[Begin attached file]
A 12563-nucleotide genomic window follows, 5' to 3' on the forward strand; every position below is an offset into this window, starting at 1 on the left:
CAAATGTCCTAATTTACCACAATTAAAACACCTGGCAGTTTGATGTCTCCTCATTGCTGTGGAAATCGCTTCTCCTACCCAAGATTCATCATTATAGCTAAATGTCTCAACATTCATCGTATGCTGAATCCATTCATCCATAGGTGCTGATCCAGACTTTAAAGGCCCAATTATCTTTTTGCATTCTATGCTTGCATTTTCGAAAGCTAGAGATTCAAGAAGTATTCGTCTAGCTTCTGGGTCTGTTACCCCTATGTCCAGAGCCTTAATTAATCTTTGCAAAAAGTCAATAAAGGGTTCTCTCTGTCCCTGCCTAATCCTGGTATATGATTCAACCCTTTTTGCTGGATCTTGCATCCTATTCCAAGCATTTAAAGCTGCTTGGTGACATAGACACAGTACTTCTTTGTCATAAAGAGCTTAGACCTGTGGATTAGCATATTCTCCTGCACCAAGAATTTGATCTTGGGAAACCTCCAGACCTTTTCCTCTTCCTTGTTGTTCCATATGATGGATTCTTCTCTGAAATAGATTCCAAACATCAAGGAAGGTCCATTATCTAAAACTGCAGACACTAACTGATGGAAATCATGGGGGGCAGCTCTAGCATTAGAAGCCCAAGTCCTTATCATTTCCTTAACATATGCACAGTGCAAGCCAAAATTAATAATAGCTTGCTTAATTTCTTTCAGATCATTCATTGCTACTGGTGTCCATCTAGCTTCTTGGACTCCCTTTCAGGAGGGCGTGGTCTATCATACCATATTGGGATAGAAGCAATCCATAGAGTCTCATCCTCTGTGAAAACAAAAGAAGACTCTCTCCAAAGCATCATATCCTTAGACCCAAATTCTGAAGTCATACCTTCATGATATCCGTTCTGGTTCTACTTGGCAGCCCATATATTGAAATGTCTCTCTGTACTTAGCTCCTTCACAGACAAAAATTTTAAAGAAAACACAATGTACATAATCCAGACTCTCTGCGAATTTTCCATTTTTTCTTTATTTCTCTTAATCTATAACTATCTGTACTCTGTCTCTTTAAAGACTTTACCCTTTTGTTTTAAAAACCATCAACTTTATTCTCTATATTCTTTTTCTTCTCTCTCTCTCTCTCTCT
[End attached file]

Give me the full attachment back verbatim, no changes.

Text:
A 12563-nucleotide genomic window follows, 5' to 3' on the forward strand; every position below is an offset into this window, starting at 1 on the left:
CAAATGTCCTAATTTACCACAATTAAAACACCTGGCAGTTTGATGTCTCCTCATTGCTGTGGAAATCGCTTCTCCTACCCAAGATTCATCATTATAGCTAAATGTCTCAACATTCATCGTATGCTGAATCCATTCATCCATAGGTGCTGATCCAGACTTTAAAGGCCCAATTATCTTTTTGCATTCTATGCTTGCATTTTCGAAAGCTAGAGATTCAAGAAGTATTCGTCTAGCTTCTGGGTCTGTTACCCCTATGTCCAGAGCCTTAATTAATCTTTGCAAAAAGTCAATAAAGGGTTCTCTCTGTCCCTGCCTAATCCTGGTATATGATTCAACCCTTTTTGCTGGATCTTGCATCCTATTCCAAGCATTTAAAGCTGCTTGGTGACATAGACACAGTACTTCTTTGTCATAAAGAGCTTAGACCTGTGGATTAGCATATTCTCCTGCACCAAGAATTTGATCTTGGGAAACCTCCAGACCTTTTCCTCTTCCTTGTTGTTCCATATGATGGATTCTTCTCTGAAATAGATTCCAAACATCAAGGAAGGTCCATTATCTAAAACTGCAGACACTAACTGATGGAAATCATGGGGGGCAGCTCTAGCATTAGAAGCCCAAGTCCTTATCATTTCCTTAACATATGCACAGTGCAAGCCAAAATTAATAATAGCTTGCTTAATTTCTTTCAGATCATTCATTGCTACTGGTGTCCATCTAGCTTCTTGGACTCCCTTTCAGGAGGGCGTGGTCTATCATACCATATTGGGATAGAAGCAATCCATAGAGTCTCATCCTCTGTGAAAACAAAAGAAGACTCTCTCCAAAGCATCATATCCTTAGACCCAAATTCTGAAGTCATACCTTCATGATATCCGTTCTGGTTCTACTTGGCAGCCCATATATTGAAATGTCTCTCTGTACTTAGCTCCTTCACAGACAAAAATTTTAAAGAAAACACAATGTACATAATCCAGACTCTCTGCGAATTTTCCATTTTTTCTTTATTTCTCTTAATCTATAACTATCTGTACTCTGTCTCTTTAAAGACTTTACCCTTTTGTTTTAAAAACCATCAACTTTATTCTCTATATTCTTTTTCTTCTCTCTCTCTCTCTCTCT